(The Nendoroid will be sold by J-List. Thanks to J. Greely for the initial pointer.)
I remain convinced that this is fundamentally a children’s story. Note that I am NOT calling it a kodomo anime. For one thing it was broadcast late at night which among other things allowed it to include a kissing scene.
(The scene was between two girls but from a Japanese standpoint it’s the unhygienic lip action that is really problematic.)
Also it lacks the high-minded educational content or the Important Lesson of the Week typical of kodomo anime. This is just for fun and clearly aimed at viewers who are old enough to pick out their own entertainment.
What is childlike about it is the total innocence of the world view. This is a world where it is never necessary to make painful choices. (You can be a pirate AND stay in school.) It is a world where bad things just don’t happen to good people. (A space ship is destroyed in a battle, but the entire crew survives with nothing worse that bruises.) It is a world where good intentions always produce a good result if backed by sufficient enthusiasm.
This is not true of all anime, or even of anime that we think of as children’s stories. For example in Card Captor Sakura the characters must deal with things like the death of a loved one, rejection by a love interest or the need to give up something they value to preserve something that is even more important. The difference is that CCS is a story about growing up, while Bodacious Space Pirates is more like a child’s fantasy about growing up, gaining power without losing anything.
So if this is a children’s fantasy, why have so many grown men spent so much time watching it raptly and debating the fine points in their blogs? Basically because it is so well done. The production values are high and the writing is good enough that you can convince yourself that it makes sense. Like its heroine the show exudes such energy and enthusiasm that it tends to overwhelm any objections.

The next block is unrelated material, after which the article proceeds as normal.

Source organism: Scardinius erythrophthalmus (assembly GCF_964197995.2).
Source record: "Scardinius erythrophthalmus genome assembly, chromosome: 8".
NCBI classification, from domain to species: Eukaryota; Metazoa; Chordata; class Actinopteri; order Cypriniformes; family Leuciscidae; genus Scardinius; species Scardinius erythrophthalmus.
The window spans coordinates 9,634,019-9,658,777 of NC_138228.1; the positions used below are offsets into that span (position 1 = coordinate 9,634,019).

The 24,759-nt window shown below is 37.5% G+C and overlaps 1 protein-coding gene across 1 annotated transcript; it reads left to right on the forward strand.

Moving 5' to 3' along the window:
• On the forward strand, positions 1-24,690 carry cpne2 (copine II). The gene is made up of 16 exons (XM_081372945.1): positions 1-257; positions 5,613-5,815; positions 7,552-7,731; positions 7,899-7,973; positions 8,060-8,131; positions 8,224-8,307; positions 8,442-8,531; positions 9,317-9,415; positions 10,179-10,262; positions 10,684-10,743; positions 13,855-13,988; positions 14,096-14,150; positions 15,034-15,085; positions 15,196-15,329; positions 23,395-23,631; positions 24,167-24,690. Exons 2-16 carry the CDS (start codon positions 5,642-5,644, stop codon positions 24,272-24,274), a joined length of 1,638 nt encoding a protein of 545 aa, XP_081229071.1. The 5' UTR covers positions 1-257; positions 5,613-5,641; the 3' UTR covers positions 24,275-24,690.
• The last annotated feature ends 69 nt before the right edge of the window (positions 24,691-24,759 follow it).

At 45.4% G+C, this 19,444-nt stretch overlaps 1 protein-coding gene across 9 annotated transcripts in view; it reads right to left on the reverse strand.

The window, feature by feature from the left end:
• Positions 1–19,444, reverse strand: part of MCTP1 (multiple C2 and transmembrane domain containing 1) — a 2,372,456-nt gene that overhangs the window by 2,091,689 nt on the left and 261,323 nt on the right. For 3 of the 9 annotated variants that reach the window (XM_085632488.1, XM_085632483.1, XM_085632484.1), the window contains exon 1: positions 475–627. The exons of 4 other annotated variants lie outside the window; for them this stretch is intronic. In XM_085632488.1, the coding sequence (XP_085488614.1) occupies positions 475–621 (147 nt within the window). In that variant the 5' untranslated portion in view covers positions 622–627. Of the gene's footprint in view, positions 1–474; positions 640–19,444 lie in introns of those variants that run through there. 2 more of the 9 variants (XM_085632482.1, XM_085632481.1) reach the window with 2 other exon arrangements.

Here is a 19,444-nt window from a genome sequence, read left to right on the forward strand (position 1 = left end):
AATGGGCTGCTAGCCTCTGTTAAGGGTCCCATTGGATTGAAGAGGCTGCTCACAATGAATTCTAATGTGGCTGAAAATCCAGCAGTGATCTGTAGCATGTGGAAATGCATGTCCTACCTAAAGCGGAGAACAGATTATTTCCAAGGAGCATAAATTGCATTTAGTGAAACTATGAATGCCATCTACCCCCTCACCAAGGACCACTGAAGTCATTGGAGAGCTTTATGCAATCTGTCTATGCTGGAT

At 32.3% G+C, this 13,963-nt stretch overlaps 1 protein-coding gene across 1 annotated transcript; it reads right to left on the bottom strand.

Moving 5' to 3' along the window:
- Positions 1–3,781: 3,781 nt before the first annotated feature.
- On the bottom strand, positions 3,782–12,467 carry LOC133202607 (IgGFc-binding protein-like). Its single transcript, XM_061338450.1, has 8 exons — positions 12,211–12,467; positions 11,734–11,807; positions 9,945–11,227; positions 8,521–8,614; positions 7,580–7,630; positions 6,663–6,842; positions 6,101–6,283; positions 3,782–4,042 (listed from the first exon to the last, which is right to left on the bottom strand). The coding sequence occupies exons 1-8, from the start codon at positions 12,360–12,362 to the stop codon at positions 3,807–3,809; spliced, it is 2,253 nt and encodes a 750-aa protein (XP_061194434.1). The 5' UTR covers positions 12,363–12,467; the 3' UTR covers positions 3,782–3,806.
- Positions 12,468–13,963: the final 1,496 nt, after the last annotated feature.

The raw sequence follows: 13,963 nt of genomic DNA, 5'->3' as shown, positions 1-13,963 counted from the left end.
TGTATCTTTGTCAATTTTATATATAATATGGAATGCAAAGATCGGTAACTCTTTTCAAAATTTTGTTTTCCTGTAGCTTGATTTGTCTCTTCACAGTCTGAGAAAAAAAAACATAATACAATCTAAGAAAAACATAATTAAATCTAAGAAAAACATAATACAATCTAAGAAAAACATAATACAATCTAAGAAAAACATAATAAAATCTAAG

We need to avoid the mistake of assuming that because something is a children’s show it must be bad. Yes, we have all seen lots of children’s shows and most of them were indeed very bad. This is because they don’t have to be good. Young children are not discriminating critics. They will watch all sorts of crap and enjoy it. That being the case, the producer of a children’s show has little incentive to invest the time, effort and money needed to make it good.
However there are always a few people with the opportunity, talent and innocent child-like enthusiasm needed to make a show that can be enjoyed by adults as well as children. I think this is what we have here.
Just to quibble about another misconception: Pete writes:
I know the answer: the anime is an adventure for little girls, and it is not supposed to be a game of guessing who survives to the ending credits.
Well no, this is not really a story for girls. If this were a shoujo anime you can be sure that Marika would have a boyfriend or a suitor, or at least a handsome but hostile boy who would gradually come to appreciate her good qualities.
The publishers of shounen manga and the producers of shounen anime long ago realized that teenaged boys would watch a story with a strong female main character as long as she was pretty and nonthreatening. As a bonus such stories can also attract a crossover audience of girls. And the easiest way to make Marika nonthreatening is for her not to have any sort of love interest. Showing her fighting with a boyfriend might disturb young male viewers and would in any case be inconsistent with the innocent tone of the show.
It actually reminds me of some of Heinlein’s juvies in its enthusiasm.
I’m not sure that this is a shonen show. It ought to have a pretty broad appeal. Also, it’s not completely free of death. The crew of the destroyed ship you mention is rescued by Marika, but the others are strongly implied to have been lost with all hands.
Also regards the name chosen for the US release. The meaning of Bodacious has drifted somewhat in the last decade or so. The word means and is a contraction of Bold + Audacious, which is pretty darned close to moretsu. In this case it’s not that the Japanese got the meaning wrong…they went for the dictionary meaning, not the slang meaning and we forgot what the word meant.
Sort of like when Britney Spears released a song titled “Bombastic Love”, and all I could think of was a music video featuring BRIAN BLESSED.